Who’s Entitled?

August 30, 2012 in Economics, Home, Small Business Perspective

Entitlement: a notion or belief that one is deserving of some particular reward or benefit.

I often hear arguments that social programs cause people to become overly entitled. It’s true; when you learn to rely on something you can become dependent on it. For the same reason we are all dependent on our own ways of life and have come to feel entitled to what we have. People earn their entitlement many ways: hard work, mediocre work, pure greed/oppression, free money given through charitable means, or even being told “the customer is always right”. The catch is…. our way of life is dependent on one another. At some point in America we all stopped appreciating what we have and what our society has achieved through co-operative use of our government. Some of our greatest entitlements are scarce resources like water and food, which are kept price stable by government. When private industry won’t do something, then we use our government to create it. We can’t forget all we have achieved with this model of nation building.

- Roads, Bridges, Mass Transit, Walkways and Parks.
- Affordable utilities
- Schools and Internet
- Police and Military
- Economic Stability (Social Safety Nets and Laws/Regulations)
- World domination
- Large corporations
- Unions

Consumer Entitlement: 

By the same means that people become entitled to government and social programs, some American’s have come to feel entitled to everything they can afford as consumers in the private sector. I often hear, “I work hard for my money” and “The government can’t tell me how to spend my money.” Then when some consumers do spend their money, they want the most out of it and even sometimes feel entitled to a better price than everyone else. Nearly every person has been an abuser of consumer entitlements at some time; it’s clear to me that this has formed a greater “entitlement complex” than our government and social programs. When you consider that only 8% of people are abusing social programs, you’ll realize it could be worse. While 99% of people are using consumer entitlements daily. So, the real problem is the entitlement monsters our private sector has created; swelling their customers pride with false confidence in order to convince them to spend more money. If people have been trained to abuse entitlements it is because of this consumer entitlement.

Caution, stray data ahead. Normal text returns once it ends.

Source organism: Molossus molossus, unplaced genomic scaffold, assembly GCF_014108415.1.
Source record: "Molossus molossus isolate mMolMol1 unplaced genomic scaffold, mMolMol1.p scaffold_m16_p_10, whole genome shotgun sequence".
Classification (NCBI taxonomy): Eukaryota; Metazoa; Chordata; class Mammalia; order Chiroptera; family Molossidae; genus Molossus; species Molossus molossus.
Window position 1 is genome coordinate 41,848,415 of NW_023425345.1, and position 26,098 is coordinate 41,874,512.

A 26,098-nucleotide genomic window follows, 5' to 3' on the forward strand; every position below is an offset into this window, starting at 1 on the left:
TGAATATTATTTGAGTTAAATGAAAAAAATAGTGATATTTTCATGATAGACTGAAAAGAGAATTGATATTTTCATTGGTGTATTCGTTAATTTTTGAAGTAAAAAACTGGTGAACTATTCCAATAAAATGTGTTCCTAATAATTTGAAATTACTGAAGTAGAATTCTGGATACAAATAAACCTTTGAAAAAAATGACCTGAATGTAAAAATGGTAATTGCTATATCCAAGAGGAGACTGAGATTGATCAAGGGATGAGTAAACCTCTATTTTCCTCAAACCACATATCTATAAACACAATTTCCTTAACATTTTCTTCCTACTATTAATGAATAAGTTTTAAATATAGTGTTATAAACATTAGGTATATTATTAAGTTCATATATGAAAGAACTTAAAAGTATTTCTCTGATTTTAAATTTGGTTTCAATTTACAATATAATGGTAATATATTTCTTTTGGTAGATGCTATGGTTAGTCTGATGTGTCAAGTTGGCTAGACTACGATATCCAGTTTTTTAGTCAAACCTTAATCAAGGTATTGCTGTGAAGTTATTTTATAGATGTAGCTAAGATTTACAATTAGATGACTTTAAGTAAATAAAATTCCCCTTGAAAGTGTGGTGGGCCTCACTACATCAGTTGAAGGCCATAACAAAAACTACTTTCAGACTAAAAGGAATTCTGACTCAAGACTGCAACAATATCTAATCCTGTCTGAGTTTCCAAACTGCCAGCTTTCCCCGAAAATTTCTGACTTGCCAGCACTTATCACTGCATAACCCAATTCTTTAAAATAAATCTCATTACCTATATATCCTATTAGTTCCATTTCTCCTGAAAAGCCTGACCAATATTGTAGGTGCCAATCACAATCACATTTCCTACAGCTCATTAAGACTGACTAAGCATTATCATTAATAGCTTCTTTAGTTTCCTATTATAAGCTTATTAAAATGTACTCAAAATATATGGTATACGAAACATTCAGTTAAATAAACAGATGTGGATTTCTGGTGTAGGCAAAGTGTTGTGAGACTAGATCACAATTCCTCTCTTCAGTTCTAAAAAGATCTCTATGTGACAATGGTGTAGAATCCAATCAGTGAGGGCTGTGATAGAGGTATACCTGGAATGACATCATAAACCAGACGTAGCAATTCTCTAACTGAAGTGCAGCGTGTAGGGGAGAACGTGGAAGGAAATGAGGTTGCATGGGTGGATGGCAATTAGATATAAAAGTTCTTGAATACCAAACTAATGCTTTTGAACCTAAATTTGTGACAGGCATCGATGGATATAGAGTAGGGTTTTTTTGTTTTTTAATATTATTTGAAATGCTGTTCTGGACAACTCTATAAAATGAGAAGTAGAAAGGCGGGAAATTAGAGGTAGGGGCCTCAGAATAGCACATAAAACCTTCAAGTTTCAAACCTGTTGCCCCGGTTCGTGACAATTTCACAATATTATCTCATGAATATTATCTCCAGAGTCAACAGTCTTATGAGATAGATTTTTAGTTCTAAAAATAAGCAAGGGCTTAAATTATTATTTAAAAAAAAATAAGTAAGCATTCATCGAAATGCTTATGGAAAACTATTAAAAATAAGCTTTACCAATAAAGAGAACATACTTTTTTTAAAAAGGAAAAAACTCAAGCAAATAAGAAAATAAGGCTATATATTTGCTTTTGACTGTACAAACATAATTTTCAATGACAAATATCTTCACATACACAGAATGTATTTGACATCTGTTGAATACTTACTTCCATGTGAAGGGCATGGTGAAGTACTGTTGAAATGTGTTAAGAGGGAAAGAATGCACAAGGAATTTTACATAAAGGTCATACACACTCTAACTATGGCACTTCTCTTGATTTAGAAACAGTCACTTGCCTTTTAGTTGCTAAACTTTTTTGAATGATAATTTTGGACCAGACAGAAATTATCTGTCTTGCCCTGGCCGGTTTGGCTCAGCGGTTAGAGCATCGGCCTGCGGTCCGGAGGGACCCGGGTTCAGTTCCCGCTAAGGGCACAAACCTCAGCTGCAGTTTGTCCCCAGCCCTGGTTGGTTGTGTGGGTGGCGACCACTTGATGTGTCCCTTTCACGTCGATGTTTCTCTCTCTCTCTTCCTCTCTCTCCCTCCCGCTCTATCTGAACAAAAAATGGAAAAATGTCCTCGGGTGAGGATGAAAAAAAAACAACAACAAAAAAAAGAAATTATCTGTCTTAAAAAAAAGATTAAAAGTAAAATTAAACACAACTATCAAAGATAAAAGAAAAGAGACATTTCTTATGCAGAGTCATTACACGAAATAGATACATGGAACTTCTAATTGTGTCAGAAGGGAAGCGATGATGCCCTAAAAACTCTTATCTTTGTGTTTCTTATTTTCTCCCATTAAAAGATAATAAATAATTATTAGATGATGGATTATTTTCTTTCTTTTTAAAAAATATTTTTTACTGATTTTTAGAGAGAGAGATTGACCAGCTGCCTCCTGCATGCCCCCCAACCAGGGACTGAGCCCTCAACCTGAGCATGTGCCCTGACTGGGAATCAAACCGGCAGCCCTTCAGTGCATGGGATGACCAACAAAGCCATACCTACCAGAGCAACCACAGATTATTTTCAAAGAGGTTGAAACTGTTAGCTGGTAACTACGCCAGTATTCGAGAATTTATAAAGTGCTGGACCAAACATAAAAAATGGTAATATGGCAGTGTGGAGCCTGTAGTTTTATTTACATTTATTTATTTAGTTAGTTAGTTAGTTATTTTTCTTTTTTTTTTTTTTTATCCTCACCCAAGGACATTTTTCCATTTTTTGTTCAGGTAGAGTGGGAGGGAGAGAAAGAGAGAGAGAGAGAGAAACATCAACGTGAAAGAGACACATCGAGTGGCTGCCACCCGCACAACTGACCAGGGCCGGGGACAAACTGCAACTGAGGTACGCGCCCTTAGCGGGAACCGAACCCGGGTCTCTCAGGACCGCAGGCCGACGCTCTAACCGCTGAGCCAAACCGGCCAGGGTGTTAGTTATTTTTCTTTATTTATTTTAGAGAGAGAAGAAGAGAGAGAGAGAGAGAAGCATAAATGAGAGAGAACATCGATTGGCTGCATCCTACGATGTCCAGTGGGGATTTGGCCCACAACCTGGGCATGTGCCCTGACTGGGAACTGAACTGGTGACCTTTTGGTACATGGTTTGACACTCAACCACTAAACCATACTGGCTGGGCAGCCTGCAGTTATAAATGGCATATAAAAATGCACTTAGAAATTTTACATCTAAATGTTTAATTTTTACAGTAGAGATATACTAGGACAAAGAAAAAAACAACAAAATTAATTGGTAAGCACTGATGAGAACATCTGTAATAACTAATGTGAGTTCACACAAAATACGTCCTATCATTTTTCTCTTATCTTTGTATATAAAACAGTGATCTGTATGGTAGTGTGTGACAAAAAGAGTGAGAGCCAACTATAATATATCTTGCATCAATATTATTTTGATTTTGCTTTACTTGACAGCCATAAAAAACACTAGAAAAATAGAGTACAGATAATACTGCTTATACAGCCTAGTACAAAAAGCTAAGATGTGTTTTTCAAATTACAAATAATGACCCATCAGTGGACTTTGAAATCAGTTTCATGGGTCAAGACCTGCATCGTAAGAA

There are some difficult barriers to success for a small businesses, but consumer entitlement is the biggest one I have faced. The big companies give so many perks and do such a great job of coddling customers, how can a small business offer the same entitlements? Consumer entitlement create barriers for small business. I am arguing that the private industry contributes greater to the behaviors that cause people to feel entitled to everything else, including government benefits.  Our society is full of jealousy, gluttony, and greed; all forms of self interest that drive our well oiled capitalist economic system. While this has brought great growth and prosperity, we must be careful of the message we are sending to people. It’s easy to see why people often show no appreciation for other people’s money, that their lives depend on. Similarly so, those at the top often explain they are entitled to their extreme concentrations of wealth because they worked harder. Yet those in the hard working middle class feel squeezed by the greed above and below; making many people either anti-wealth or anti-social programs.

Greed and envy will always accompany entitlements so if you don’t want them in your society, purge them from yourself first.

If you desire any benefit or reward that you belief you deserve, you’re feeling entitled. That’s everyone.

Every luxury purchase you make is claiming an entitlement. Every coupon or discount you ask for is an entitlement. The only way to live without entitlement abuse is within an unrealistic Utopian socialist society. So accept the negative consequences of capitalism… and try your best to set a good example for those who may envy you.

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